Our Valued Sponsor
OpinionsConsumer ReviewsGuides and How TosCoffeeGeek ReviewsResourcesForums
Espresso: Espresso Machines
Beginner looking for suggestions
Great Espresso at Home
Curated selection of the best machines from La Spaziale, Izzo, Quick Mill, La Marzocco & more.
www.clivecoffee.com
 
Not Logged in: Log In to Postlog in
New Topics updated topics   New Posts new posts   Unanswered Posts new unanswered  
Search Discussion Board search   Discussion Board FAQ faq   Signup sign up  
Discussions > Espresso > Machines > Beginner looking...  
view previous topic | view next topic | view all topics
Author Messages
splur
Senior Member


Joined: 27 Dec 2012
Posts: 5
Location: Canada
Expertise: Just starting

Posted Thu Dec 27, 2012, 4:07pm
Subject: Beginner looking for suggestions
 

I know, I'm sure one of these pop up every day, I've read a couple already.  I debated whether to hijack an existing one or make my own, I went with making my own thread for input (sorry).  I've recently discovered the world of espressos and espresso-based drinks; although I have been drinking them for ages at Starbucks without thinking about how they actually make it.  Before you suggest I spend thousands of dollars; my espresso pallet is as defined as the next average person.  I need to stop my expensive habit of going to Starbucks every day.

What I've already learned so far:
- Grinder is key, machine is almost secondary to it.
- $500 dollars simply isn't enough for a good espresso (too bad)
- Boiler over thermoblock (proper temperature believability and stability)
- Manual over fully automatic (more cons towards a fully automatic)

Unfortunately, every review for any grinder or espresso machine I've read have had both amazing reviews and the worst reviews possible.  This goes for anything from the 60$ Mr. Coffee espresso maker to the 700$ Rancilio Silvia.  The reviews range even more for grinders.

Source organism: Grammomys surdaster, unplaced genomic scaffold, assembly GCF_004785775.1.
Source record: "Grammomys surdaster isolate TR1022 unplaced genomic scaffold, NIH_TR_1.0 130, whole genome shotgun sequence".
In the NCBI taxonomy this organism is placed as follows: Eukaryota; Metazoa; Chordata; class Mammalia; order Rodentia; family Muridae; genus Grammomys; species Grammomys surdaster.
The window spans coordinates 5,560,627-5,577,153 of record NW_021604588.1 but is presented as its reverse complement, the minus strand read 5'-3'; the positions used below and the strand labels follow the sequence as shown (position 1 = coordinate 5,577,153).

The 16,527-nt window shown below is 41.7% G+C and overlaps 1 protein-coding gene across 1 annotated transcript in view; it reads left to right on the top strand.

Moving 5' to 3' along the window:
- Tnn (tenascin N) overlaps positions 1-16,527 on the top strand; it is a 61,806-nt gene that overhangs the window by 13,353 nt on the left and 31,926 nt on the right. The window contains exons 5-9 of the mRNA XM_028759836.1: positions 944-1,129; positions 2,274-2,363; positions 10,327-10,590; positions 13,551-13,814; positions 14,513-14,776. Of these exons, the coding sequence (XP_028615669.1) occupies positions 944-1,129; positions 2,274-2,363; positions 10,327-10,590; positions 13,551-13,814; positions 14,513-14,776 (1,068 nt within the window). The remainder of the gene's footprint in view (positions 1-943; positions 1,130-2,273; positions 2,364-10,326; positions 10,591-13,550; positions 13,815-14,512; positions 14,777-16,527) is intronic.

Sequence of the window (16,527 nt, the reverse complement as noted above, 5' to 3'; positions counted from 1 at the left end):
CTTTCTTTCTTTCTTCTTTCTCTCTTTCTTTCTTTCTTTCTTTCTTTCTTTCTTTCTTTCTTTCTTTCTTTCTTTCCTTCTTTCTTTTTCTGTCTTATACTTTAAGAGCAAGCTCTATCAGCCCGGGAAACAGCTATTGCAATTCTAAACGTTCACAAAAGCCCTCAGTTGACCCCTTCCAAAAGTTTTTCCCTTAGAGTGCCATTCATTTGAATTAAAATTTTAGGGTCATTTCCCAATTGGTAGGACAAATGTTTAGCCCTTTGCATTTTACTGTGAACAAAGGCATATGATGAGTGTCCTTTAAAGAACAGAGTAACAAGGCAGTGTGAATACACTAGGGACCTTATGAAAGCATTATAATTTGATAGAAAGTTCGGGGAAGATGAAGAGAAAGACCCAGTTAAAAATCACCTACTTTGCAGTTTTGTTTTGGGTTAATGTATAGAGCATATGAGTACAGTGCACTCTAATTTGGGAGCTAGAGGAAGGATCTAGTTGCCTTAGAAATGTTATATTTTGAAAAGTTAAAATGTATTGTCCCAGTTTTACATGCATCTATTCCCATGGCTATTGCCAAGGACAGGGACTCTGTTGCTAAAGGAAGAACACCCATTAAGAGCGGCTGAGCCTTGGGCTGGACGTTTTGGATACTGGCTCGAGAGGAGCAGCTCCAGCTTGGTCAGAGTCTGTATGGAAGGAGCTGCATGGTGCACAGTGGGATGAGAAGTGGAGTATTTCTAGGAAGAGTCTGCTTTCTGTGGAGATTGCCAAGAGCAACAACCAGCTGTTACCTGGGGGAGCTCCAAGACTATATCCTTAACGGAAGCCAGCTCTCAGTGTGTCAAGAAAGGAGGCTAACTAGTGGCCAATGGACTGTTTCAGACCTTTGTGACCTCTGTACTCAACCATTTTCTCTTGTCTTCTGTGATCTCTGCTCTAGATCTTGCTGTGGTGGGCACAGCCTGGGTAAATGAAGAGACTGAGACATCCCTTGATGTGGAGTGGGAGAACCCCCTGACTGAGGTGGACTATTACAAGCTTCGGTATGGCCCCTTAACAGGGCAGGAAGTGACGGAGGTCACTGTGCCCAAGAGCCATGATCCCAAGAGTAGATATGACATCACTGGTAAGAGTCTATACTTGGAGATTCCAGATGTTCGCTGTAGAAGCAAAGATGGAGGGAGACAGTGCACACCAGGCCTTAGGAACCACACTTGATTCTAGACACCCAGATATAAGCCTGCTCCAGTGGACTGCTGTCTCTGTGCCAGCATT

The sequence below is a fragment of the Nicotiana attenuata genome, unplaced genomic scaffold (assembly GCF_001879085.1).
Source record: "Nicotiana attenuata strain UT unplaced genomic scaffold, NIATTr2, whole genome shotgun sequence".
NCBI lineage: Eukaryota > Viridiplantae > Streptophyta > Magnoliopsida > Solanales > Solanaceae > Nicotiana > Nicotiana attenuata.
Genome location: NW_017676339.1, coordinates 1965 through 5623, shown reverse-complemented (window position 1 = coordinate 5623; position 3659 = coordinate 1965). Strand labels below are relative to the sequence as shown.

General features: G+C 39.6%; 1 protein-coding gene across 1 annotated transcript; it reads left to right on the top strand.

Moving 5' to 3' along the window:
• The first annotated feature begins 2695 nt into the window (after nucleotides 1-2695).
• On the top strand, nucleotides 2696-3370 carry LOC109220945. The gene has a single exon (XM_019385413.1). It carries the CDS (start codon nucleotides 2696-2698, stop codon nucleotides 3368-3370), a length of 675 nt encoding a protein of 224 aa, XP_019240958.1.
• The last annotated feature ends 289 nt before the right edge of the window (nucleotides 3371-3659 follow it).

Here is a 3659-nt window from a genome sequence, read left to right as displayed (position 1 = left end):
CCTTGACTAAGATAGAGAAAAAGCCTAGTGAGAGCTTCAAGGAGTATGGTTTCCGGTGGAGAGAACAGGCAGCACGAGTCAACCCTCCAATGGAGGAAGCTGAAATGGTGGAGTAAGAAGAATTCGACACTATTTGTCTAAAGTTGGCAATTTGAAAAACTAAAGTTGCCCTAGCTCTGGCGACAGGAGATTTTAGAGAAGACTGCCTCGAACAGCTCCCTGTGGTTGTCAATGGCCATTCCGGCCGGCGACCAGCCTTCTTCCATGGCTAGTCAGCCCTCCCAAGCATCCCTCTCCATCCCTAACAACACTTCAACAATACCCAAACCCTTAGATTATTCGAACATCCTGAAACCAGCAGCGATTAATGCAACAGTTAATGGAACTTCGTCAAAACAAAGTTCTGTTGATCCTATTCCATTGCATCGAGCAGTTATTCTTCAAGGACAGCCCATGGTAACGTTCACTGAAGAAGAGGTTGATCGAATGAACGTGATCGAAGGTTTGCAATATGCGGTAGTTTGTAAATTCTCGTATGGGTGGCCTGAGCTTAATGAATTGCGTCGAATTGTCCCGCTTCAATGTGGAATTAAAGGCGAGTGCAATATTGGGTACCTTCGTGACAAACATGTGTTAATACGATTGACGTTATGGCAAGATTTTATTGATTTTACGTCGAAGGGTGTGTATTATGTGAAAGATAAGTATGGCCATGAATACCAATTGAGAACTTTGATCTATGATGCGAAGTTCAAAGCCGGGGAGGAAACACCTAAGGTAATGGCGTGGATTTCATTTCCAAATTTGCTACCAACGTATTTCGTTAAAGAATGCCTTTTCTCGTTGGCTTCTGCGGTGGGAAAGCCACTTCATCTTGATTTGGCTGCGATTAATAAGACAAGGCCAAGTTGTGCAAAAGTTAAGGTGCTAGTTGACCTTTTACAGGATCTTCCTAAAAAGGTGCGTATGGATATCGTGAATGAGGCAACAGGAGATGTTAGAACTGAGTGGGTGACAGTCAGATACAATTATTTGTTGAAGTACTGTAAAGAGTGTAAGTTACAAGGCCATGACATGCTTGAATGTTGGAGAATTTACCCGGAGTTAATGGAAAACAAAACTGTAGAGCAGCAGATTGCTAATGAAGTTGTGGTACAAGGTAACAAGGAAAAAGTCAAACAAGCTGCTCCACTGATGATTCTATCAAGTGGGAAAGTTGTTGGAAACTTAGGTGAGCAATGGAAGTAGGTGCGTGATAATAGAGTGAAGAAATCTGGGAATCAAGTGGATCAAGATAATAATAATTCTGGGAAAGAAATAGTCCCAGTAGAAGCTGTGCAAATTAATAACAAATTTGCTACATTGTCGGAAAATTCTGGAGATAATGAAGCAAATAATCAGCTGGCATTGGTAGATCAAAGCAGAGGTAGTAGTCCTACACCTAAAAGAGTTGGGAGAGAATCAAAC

What I care about:
- Not having to replace the damn thing within a year of purchase, if I'm paying more money, I want it to last.
- Not requiring modification, like all those DIY make your cheap burr grinder better guides.
- Ease; I don't mind a manual espresso maker, but I don't want to be cleaning it weekly or having to worry about stuff like that.

My budget: ~$500-600

Usage:
Most likely at the moment 100% espresso which I may frequently dilute to make an Americano separately.  However, I will most likely delve into creating some other drinks with the espresso, so the milk frother would be important.

My considerations
The machine:
Gaggia Classic ($389, aluminum boiler concerns me, but seems solid otherwise)
Gaggia New Baby ($299, cheaper made?)
Breville BRE800ESXL ($295)
Le'Lit PL041 ($429) - added

The grinder:
Gaggia MDF ($249)
Baratza Preciso ($239 refurb)
LeLit PL53 ($269)
Rancilio Rocky ($339, way overbudget, would require a cheaper espresso machine)
back to top
 View Profile Link to this post
Coffeenoobie
Senior Member
Coffeenoobie
Joined: 11 Dec 2011
Posts: 3,052